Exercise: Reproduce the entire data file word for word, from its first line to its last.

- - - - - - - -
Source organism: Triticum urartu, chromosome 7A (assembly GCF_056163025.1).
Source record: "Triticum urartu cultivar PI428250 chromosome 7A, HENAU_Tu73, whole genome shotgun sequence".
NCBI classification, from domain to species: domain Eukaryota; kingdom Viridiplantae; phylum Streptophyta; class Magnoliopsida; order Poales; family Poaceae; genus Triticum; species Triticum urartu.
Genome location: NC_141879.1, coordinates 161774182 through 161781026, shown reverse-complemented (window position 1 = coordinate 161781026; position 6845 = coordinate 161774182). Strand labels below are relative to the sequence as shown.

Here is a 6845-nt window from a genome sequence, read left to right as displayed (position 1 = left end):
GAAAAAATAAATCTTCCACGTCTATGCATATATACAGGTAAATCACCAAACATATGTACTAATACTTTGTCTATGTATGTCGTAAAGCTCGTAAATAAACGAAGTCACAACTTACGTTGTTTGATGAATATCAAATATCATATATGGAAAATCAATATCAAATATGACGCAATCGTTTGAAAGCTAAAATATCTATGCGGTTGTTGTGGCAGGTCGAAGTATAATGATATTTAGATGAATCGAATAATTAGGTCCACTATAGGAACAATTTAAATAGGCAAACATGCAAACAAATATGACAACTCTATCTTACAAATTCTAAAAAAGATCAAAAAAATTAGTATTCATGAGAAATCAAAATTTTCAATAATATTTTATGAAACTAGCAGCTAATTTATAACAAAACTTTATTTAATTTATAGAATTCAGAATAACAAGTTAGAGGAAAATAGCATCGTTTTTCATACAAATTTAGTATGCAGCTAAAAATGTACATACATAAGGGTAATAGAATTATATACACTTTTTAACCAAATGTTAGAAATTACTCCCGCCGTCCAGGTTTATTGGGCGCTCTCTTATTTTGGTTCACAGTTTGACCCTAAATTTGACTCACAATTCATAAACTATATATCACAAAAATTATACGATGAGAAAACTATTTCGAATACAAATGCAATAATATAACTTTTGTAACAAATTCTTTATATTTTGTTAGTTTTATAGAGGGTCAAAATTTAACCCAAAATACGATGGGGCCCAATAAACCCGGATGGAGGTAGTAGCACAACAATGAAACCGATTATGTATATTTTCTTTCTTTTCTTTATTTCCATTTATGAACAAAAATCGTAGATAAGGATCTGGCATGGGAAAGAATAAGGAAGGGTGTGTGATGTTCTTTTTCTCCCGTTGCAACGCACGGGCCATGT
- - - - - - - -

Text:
Source organism: Triticum urartu, chromosome 7A (assembly GCF_056163025.1).
Source record: "Triticum urartu cultivar PI428250 chromosome 7A, HENAU_Tu73, whole genome shotgun sequence".
NCBI classification, from domain to species: domain Eukaryota; kingdom Viridiplantae; phylum Streptophyta; class Magnoliopsida; order Poales; family Poaceae; genus Triticum; species Triticum urartu.
Genome location: NC_141879.1, coordinates 161774182 through 161781026, shown reverse-complemented (window position 1 = coordinate 161781026; position 6845 = coordinate 161774182). Strand labels below are relative to the sequence as shown.

Here is a 6845-nt window from a genome sequence, read left to right as displayed (position 1 = left end):
GAAAAAATAAATCTTCCACGTCTATGCATATATACAGGTAAATCACCAAACATATGTACTAATACTTTGTCTATGTATGTCGTAAAGCTCGTAAATAAACGAAGTCACAACTTACGTTGTTTGATGAATATCAAATATCATATATGGAAAATCAATATCAAATATGACGCAATCGTTTGAAAGCTAAAATATCTATGCGGTTGTTGTGGCAGGTCGAAGTATAATGATATTTAGATGAATCGAATAATTAGGTCCACTATAGGAACAATTTAAATAGGCAAACATGCAAACAAATATGACAACTCTATCTTACAAATTCTAAAAAAGATCAAAAAAATTAGTATTCATGAGAAATCAAAATTTTCAATAATATTTTATGAAACTAGCAGCTAATTTATAACAAAACTTTATTTAATTTATAGAATTCAGAATAACAAGTTAGAGGAAAATAGCATCGTTTTTCATACAAATTTAGTATGCAGCTAAAAATGTACATACATAAGGGTAATAGAATTATATACACTTTTTAACCAAATGTTAGAAATTACTCCCGCCGTCCAGGTTTATTGGGCGCTCTCTTATTTTGGTTCACAGTTTGACCCTAAATTTGACTCACAATTCATAAACTATATATCACAAAAATTATACGATGAGAAAACTATTTCGAATACAAATGCAATAATATAACTTTTGTAACAAATTCTTTATATTTTGTTAGTTTTATAGAGGGTCAAAATTTAACCCAAAATACGATGGGGCCCAATAAACCCGGATGGAGGTAGTAGCACAACAATGAAACCGATTATGTATATTTTCTTTCTTTTCTTTATTTCCATTTATGAACAAAAATCGTAGATAAGGATCTGGCATGGGAAAGAATAAGGAAGGGTGTGTGATGTTCTTTTTCTCCCGTTGCAACGCACGGGCCATGT